Excessive hair growth in men and women

  • By Team TDO

The normal amount of hair growth is determined on the basis of age, sex, and ethnicity of the individual. Only rare cases involve the presence of androgen hormone in these cases. In hirsutism, which is the growth of excessive hair in women, there is the participation of the androgen hormone. The symptoms of hirsutism include growth of hair on the upper lips, chin, and other areas where men encounter hair growth.

While hypertrichosis is generally a cosmetic issue, it is often indicative of a deeper medical issue which can be brought to the fore post diagnosis and can be treated accordingly. There can be two forms of hypertrichosis: generalized and localized. Generalized hypertrichosis refers to the excessive growth of hair all over the body. Localized hypertrichosis is characterized by abnormal hair growth at a singular or few body sites. Both these types can either be congenital (occurring from birth) or acquired (developing over time).

There are three types of hairs which develop in the human body. The lanugo hair refers to silky, long, and light-colored hair, which usually grows on the embryos of the womb. These are generally given up between the 7th month of pregnancy and the first months post birth. Vellus hair refers to the shorter and non-pigmented hair that replaces the lanugo hair. These occur in all parts of the body apart from eyebrows and scalp. Lastly, terminal hair is the name given to pigmented, thicker, and the coarser type of hair, e.g., covering the eyebrows and scalp. These also are found in the groin and underarm region after an individual undergoes puberty. In case of generalized hypertrichosis, there can be engagement of all the three types of hair. On the other hand, localized hypertrichosis is generally marked by the growth of vellus hair into terminal hair.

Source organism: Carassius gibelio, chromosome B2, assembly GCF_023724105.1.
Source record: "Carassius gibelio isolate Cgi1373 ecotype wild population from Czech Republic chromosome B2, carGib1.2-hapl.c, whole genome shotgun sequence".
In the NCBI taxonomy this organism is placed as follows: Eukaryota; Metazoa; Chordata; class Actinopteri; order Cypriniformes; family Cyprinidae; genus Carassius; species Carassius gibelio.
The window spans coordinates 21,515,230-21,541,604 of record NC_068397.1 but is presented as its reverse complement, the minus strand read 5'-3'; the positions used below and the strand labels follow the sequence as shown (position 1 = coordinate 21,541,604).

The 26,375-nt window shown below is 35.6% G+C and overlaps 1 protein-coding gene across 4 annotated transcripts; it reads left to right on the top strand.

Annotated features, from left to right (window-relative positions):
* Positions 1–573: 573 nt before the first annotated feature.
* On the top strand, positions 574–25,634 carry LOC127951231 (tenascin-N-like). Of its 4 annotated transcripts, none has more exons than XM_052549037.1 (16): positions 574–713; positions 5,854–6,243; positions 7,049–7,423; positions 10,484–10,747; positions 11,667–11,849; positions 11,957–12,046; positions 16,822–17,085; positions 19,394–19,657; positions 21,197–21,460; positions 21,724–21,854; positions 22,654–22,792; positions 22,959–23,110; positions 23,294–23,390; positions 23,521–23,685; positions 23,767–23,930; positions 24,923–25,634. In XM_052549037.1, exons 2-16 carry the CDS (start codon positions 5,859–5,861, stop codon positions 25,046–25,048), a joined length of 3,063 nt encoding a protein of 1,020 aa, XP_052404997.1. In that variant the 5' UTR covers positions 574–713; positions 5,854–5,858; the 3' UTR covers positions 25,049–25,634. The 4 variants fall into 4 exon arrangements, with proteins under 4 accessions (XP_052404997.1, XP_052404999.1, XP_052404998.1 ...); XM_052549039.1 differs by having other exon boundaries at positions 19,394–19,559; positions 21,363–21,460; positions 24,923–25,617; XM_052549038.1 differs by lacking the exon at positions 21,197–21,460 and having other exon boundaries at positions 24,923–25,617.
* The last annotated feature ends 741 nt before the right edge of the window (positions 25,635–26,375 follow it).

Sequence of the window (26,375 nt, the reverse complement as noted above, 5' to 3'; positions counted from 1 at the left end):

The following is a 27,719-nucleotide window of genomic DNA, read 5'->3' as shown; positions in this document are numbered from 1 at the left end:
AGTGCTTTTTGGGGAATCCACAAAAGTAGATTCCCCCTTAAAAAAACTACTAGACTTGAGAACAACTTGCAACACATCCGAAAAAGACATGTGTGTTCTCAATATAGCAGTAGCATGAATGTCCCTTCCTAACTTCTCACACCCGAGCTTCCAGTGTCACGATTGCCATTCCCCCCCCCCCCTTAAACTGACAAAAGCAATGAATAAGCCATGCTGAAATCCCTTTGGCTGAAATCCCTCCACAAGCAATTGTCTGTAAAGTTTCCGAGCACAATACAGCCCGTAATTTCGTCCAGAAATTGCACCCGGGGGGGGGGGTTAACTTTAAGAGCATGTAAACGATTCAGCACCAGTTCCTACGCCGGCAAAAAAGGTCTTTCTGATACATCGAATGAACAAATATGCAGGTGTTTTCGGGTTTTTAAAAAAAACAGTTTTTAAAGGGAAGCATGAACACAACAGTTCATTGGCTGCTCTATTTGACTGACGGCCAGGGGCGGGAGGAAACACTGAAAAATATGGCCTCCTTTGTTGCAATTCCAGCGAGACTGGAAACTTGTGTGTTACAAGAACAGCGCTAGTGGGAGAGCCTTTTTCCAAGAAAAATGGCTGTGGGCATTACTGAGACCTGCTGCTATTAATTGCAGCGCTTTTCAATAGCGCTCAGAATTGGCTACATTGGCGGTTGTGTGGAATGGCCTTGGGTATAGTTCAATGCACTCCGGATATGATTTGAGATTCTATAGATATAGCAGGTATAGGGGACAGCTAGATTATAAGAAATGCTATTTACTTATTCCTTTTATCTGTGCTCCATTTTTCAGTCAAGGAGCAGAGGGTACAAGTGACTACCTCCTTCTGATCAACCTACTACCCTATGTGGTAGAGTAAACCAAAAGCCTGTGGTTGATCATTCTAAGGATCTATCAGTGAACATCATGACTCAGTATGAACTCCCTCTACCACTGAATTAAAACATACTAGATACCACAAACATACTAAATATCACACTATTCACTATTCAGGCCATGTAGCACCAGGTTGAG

As a form of treatment, depilation uses different types of thioglycolates. These are used in perming generally and involve the dissolution of hair shaft while leaving the hair bulb intact. The effect generally lasts for two weeks.

Generalized congenital hypertrichosis is a rare inherited disorder where the lanugo hair that is generally given up after birth continues to grow on the whole body of the infant and with low intensity only on the palms and soles. Ears, face, and shoulders are the most vulnerable areas. In case of acquired generalized hypertrichosis, the common causes are the use of drugs like minoxidil, phenytoin, and cyclosporine A. The condition is generally resolved after the discontinuation of the drug use. This could also be caused due to malnutrition, head injury, AIDS, and starvation. Localized congenital hypertrichosis is present in a small number of body sites including ears, back, elbows, and nevi. Spinal defects or neural damage could also be the cause of excessive hair growth on the back. Localized acquired hypertrichosis is caused by diverse type of injuries including irritation, trauma, or inflammation. The response to the local injury might include the transition of the vellus hair into coarse terminal ones.

While in many of the cases of acquired hypertrichosis, cure is not possible, cosmetic treatment can be sought for congenital hypertrichosis. No singular treatment has been found for hypertrichosis until now.

The most suitable procedure of treatment depends upon the site, intensity, and type of growth and, especially, the preferences of the patient.

The most common treatments include electrolysis, depilation, shaving, laser removal, plucking, and epilation. Science is moving towards finding ways to permanently remove hair in cases of hypertrichosis. The highest hopes are held with electrolysis and laser treatment.

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